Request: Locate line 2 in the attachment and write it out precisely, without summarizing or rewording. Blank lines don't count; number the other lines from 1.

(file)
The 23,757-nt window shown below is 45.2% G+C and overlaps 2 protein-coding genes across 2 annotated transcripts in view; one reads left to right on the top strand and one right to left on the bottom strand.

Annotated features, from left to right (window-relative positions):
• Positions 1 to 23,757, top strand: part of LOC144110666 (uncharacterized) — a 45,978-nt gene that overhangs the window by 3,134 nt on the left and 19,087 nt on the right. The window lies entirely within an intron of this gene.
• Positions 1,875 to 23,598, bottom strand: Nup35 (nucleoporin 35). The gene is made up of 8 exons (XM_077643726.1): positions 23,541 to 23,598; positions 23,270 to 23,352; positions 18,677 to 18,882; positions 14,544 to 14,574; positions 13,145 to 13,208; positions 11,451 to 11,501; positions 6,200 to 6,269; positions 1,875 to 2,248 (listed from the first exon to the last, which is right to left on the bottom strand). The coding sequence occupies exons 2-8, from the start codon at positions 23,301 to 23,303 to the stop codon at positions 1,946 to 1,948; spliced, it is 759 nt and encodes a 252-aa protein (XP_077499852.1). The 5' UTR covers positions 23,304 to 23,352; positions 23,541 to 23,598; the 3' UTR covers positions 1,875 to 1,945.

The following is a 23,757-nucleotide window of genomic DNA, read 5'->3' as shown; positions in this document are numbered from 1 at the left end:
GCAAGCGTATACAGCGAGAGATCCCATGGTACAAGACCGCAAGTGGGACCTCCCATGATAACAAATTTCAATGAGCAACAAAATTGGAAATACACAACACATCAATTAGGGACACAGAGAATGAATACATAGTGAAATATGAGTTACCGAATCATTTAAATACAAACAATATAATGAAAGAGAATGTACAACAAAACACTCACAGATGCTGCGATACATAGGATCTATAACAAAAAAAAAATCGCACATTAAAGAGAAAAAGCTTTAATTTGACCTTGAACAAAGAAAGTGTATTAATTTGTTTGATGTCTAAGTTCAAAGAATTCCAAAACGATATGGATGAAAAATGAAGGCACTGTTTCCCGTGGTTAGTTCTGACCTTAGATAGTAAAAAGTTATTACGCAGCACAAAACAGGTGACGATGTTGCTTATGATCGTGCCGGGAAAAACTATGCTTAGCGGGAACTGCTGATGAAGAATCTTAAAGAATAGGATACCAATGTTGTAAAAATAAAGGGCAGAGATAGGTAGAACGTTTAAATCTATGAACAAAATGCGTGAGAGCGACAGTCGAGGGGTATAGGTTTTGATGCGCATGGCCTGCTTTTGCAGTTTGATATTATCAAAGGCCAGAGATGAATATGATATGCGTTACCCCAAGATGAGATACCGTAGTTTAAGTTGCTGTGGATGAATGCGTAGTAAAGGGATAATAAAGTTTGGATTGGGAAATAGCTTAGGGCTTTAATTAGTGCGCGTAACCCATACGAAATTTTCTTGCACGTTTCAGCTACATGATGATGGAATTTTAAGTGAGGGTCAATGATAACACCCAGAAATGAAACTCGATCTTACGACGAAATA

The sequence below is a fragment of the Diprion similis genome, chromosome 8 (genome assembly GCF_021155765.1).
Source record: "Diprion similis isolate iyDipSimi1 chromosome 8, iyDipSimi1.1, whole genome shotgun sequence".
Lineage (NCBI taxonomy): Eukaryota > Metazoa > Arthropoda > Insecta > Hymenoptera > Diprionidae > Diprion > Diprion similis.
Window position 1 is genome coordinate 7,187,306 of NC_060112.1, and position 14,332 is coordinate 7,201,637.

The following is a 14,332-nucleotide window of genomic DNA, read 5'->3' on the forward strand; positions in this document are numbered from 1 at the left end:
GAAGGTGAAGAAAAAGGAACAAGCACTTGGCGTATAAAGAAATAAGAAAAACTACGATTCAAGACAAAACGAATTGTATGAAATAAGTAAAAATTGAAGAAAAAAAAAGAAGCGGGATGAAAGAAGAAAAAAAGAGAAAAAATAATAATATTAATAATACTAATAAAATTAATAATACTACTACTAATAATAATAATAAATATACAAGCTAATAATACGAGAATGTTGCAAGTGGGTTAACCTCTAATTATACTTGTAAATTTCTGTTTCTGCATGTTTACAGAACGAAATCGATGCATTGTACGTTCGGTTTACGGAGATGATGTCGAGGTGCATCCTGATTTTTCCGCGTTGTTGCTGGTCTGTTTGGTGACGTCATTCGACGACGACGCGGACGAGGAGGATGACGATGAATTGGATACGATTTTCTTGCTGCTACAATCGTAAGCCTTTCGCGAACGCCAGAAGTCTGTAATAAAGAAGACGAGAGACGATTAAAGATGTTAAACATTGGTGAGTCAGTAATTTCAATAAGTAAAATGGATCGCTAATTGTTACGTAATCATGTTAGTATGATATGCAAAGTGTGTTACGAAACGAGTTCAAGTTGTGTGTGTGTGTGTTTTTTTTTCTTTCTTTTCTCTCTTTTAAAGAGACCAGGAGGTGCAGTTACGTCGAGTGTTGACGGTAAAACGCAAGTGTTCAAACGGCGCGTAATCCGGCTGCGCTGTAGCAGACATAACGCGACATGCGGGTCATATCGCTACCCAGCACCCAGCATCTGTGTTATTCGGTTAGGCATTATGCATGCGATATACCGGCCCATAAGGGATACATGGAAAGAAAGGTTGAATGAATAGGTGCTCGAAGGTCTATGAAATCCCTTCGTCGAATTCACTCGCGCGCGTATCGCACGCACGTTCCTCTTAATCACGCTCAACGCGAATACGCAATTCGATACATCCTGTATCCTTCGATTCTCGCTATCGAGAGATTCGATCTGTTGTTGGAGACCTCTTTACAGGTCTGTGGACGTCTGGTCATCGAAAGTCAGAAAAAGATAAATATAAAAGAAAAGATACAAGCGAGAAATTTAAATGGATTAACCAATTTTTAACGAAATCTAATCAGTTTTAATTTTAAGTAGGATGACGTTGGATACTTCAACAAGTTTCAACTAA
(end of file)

Annotated features, from left to right (window-relative positions):